In a new study, researchers found that while dolphins tried in vain to adapt to the modern world by doubling the volume and duration of their underwater whistles, their ability to successfully communicate was nearly halved by industrial noise.
As a result, dolphins are forced to “scream” and use other strategies to compensate for the anthropogenic noise caused by economic and military activities, the study found.
Although marine mammals have developed several ways to deal with noisy environments, they seem far from perfect, according to a paper published in the journal Current Biology.
“We found that the level of success of pairs of dolphins communicating with each other in their joint activities decreased as the level of anthropogenic noise increased, regardless of their attempts to compensate for this by louder and longer whistling and changing their physical behavior to better track each other. — wrote the researcher.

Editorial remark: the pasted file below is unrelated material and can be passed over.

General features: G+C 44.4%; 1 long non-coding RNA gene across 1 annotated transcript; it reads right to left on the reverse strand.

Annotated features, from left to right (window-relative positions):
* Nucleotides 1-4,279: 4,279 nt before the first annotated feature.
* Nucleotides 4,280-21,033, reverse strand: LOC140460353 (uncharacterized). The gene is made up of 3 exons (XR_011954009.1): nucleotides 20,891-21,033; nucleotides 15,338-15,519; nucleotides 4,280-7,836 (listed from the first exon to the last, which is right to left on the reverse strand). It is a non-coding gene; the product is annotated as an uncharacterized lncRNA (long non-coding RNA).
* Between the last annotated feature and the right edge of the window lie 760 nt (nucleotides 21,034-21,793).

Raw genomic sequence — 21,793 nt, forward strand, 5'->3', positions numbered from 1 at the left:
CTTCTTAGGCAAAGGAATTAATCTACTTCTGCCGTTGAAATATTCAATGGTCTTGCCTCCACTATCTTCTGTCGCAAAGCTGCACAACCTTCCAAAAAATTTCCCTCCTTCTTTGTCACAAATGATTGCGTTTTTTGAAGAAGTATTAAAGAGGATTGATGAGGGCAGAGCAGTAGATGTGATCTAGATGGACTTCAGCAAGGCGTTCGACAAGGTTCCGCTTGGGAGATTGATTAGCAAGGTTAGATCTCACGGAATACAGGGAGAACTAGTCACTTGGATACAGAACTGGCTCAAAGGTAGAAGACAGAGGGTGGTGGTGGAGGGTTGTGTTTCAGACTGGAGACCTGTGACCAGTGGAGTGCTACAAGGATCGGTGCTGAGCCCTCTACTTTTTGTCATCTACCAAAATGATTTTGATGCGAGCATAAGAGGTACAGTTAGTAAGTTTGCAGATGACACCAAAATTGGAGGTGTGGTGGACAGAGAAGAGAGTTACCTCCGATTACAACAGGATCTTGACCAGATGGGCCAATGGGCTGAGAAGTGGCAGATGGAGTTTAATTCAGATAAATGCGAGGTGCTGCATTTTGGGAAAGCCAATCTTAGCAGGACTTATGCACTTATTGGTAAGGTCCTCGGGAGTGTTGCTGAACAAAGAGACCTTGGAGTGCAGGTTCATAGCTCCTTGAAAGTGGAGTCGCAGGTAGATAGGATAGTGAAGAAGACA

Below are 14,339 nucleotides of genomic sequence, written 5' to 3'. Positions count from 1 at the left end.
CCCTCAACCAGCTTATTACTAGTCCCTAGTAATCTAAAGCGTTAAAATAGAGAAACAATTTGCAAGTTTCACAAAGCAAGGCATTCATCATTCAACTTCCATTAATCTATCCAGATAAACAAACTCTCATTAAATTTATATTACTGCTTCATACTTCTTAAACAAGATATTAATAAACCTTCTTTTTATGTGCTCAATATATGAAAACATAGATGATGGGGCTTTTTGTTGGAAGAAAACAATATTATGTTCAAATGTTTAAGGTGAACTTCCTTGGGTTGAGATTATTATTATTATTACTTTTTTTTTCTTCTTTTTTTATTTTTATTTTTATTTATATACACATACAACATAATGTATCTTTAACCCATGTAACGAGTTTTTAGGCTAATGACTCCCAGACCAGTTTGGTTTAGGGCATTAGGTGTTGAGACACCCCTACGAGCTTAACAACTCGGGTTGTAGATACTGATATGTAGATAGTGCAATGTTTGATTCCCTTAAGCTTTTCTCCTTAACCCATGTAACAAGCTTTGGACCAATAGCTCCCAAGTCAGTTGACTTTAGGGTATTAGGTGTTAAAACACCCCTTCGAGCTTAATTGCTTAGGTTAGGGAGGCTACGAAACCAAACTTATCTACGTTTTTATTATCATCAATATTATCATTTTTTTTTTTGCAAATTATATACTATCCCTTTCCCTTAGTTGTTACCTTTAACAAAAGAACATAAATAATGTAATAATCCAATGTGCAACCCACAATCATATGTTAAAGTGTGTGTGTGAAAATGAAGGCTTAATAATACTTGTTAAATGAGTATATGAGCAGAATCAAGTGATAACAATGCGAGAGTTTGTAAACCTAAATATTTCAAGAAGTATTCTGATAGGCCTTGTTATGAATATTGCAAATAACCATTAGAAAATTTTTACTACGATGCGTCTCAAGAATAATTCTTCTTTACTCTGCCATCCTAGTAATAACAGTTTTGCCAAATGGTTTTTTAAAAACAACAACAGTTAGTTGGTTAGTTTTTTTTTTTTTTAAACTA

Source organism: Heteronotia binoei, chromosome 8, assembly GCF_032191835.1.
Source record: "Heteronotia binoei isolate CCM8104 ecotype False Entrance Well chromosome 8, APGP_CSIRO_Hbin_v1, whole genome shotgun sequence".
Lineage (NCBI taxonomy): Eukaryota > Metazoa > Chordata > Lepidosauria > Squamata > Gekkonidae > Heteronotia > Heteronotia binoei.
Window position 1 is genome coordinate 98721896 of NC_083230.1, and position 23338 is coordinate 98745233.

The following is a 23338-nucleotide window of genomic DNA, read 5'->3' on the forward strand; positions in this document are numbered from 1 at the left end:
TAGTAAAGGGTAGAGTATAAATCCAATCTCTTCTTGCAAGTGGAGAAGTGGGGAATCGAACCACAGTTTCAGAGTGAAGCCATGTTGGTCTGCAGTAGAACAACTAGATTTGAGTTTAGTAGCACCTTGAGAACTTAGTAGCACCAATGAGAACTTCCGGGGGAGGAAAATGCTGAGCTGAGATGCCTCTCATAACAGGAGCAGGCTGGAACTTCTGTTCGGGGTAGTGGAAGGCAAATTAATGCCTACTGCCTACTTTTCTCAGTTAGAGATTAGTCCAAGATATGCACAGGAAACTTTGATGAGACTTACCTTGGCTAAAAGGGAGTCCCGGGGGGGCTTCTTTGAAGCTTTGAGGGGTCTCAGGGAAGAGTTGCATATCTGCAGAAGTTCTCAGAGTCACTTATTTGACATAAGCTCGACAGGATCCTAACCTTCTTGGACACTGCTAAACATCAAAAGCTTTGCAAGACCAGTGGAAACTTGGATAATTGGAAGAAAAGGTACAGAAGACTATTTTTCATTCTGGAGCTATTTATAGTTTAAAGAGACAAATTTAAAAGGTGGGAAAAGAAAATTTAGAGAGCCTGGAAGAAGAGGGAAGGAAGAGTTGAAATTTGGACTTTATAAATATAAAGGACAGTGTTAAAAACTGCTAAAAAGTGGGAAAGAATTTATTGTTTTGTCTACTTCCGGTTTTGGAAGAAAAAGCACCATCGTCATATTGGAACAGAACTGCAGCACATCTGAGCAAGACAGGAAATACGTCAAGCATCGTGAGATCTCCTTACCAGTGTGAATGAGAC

Noise pollution has become a major problem for marine life, especially for animals such as dolphins, which rely on echolocation to locate and track food sources. Scientists have linked increased background ocean noise to beach strands, behavioral changes and decompression sickness in cetaceans.
“If groups of wild animals, for example, can feed less efficiently together, then this negatively affects the health of individuals and, ultimately, the health of the population,” said Stephanie King, one of the co-authors of the study and a research assistant. professor at the University of Bristol.
Co-author Pernille Sorensen explained that “the same reasons why sound is so beneficial to animals also make them more susceptible to interference from environmental noise.”
The researchers say this is the first study “showing how rising levels of anthropogenic noise are negatively impacting coordination between conspecifics performing a joint task” in any non-human species.
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